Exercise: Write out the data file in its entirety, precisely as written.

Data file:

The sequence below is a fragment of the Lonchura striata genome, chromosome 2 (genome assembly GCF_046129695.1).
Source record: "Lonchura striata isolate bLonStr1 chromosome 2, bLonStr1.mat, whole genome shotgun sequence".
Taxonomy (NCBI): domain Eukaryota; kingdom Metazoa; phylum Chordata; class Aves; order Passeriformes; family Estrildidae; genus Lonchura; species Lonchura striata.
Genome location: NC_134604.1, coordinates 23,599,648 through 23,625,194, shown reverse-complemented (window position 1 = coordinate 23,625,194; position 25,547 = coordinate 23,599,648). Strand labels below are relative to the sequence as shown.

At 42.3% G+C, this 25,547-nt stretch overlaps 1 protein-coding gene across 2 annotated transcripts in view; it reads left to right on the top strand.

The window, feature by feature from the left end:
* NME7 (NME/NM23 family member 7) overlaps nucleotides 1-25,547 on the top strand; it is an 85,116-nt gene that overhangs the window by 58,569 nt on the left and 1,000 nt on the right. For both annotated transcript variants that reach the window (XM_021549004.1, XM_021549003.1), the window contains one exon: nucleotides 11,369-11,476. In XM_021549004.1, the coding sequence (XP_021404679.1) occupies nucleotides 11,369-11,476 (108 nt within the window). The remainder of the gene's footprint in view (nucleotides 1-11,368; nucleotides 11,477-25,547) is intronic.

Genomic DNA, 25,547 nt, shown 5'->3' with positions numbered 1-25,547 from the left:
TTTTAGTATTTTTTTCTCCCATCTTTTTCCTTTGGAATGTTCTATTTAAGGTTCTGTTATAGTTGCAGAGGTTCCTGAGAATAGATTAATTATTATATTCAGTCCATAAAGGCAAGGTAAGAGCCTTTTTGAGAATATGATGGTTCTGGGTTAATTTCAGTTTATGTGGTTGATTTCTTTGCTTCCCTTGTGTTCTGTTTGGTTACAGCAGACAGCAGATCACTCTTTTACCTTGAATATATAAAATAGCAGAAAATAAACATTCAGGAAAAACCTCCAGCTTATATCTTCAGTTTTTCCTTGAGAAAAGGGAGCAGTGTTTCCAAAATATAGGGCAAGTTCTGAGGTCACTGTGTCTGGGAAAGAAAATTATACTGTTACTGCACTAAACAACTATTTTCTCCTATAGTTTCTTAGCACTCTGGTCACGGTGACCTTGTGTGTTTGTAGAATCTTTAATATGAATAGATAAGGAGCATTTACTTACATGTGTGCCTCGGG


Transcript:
The sequence below is a fragment of the Lonchura striata genome, chromosome 2 (genome assembly GCF_046129695.1).
Source record: "Lonchura striata isolate bLonStr1 chromosome 2, bLonStr1.mat, whole genome shotgun sequence".
Taxonomy (NCBI): domain Eukaryota; kingdom Metazoa; phylum Chordata; class Aves; order Passeriformes; family Estrildidae; genus Lonchura; species Lonchura striata.
Genome location: NC_134604.1, coordinates 23,599,648 through 23,625,194, shown reverse-complemented (window position 1 = coordinate 23,625,194; position 25,547 = coordinate 23,599,648). Strand labels below are relative to the sequence as shown.

At 42.3% G+C, this 25,547-nt stretch overlaps 1 protein-coding gene across 2 annotated transcripts in view; it reads left to right on the top strand.

The window, feature by feature from the left end:
* NME7 (NME/NM23 family member 7) overlaps nucleotides 1-25,547 on the top strand; it is an 85,116-nt gene that overhangs the window by 58,569 nt on the left and 1,000 nt on the right. For both annotated transcript variants that reach the window (XM_021549004.1, XM_021549003.1), the window contains one exon: nucleotides 11,369-11,476. In XM_021549004.1, the coding sequence (XP_021404679.1) occupies nucleotides 11,369-11,476 (108 nt within the window). The remainder of the gene's footprint in view (nucleotides 1-11,368; nucleotides 11,477-25,547) is intronic.

Genomic DNA, 25,547 nt, shown 5'->3' with positions numbered 1-25,547 from the left:
TTTTAGTATTTTTTTCTCCCATCTTTTTCCTTTGGAATGTTCTATTTAAGGTTCTGTTATAGTTGCAGAGGTTCCTGAGAATAGATTAATTATTATATTCAGTCCATAAAGGCAAGGTAAGAGCCTTTTTGAGAATATGATGGTTCTGGGTTAATTTCAGTTTATGTGGTTGATTTCTTTGCTTCCCTTGTGTTCTGTTTGGTTACAGCAGACAGCAGATCACTCTTTTACCTTGAATATATAAAATAGCAGAAAATAAACATTCAGGAAAAACCTCCAGCTTATATCTTCAGTTTTTCCTTGAGAAAAGGGAGCAGTGTTTCCAAAATATAGGGCAAGTTCTGAGGTCACTGTGTCTGGGAAAGAAAATTATACTGTTACTGCACTAAACAACTATTTTCTCCTATAGTTTCTTAGCACTCTGGTCACGGTGACCTTGTGTGTTTGTAGAATCTTTAATATGAATAGATAAGGAGCATTTACTTACATGTGTGCCTCGGG